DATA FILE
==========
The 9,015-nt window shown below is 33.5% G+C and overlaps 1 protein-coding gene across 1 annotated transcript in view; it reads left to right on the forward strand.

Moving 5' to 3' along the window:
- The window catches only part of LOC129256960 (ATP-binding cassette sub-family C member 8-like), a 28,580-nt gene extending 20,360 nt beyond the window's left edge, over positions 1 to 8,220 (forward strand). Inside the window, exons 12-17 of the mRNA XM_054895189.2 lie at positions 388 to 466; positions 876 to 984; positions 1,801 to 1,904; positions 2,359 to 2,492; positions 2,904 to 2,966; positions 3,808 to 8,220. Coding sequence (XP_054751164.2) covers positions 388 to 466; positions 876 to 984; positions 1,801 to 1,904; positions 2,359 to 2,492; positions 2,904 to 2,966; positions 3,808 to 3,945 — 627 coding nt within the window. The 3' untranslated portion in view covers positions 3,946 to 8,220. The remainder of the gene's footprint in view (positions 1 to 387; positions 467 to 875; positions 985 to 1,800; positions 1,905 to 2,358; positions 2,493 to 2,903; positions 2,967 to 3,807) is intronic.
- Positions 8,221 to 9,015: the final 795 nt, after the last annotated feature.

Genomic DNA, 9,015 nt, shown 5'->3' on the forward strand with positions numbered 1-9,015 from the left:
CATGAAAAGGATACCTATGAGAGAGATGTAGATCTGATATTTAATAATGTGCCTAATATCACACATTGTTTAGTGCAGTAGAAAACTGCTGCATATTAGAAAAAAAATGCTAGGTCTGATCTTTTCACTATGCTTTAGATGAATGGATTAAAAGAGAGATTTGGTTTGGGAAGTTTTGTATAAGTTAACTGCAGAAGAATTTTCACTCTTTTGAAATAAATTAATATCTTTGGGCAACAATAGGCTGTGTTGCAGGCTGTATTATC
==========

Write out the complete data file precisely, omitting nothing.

The 9,015-nt window shown below is 33.5% G+C and overlaps 1 protein-coding gene across 1 annotated transcript in view; it reads left to right on the forward strand.

Moving 5' to 3' along the window:
- The window catches only part of LOC129256960 (ATP-binding cassette sub-family C member 8-like), a 28,580-nt gene extending 20,360 nt beyond the window's left edge, over positions 1 to 8,220 (forward strand). Inside the window, exons 12-17 of the mRNA XM_054895189.2 lie at positions 388 to 466; positions 876 to 984; positions 1,801 to 1,904; positions 2,359 to 2,492; positions 2,904 to 2,966; positions 3,808 to 8,220. Coding sequence (XP_054751164.2) covers positions 388 to 466; positions 876 to 984; positions 1,801 to 1,904; positions 2,359 to 2,492; positions 2,904 to 2,966; positions 3,808 to 3,945 — 627 coding nt within the window. The 3' untranslated portion in view covers positions 3,946 to 8,220. The remainder of the gene's footprint in view (positions 1 to 387; positions 467 to 875; positions 985 to 1,800; positions 1,905 to 2,358; positions 2,493 to 2,903; positions 2,967 to 3,807) is intronic.
- Positions 8,221 to 9,015: the final 795 nt, after the last annotated feature.

Genomic DNA, 9,015 nt, shown 5'->3' on the forward strand with positions numbered 1-9,015 from the left:
CATGAAAAGGATACCTATGAGAGAGATGTAGATCTGATATTTAATAATGTGCCTAATATCACACATTGTTTAGTGCAGTAGAAAACTGCTGCATATTAGAAAAAAAATGCTAGGTCTGATCTTTTCACTATGCTTTAGATGAATGGATTAAAAGAGAGATTTGGTTTGGGAAGTTTTGTATAAGTTAACTGCAGAAGAATTTTCACTCTTTTGAAATAAATTAATATCTTTGGGCAACAATAGGCTGTGTTGCAGGCTGTATTATC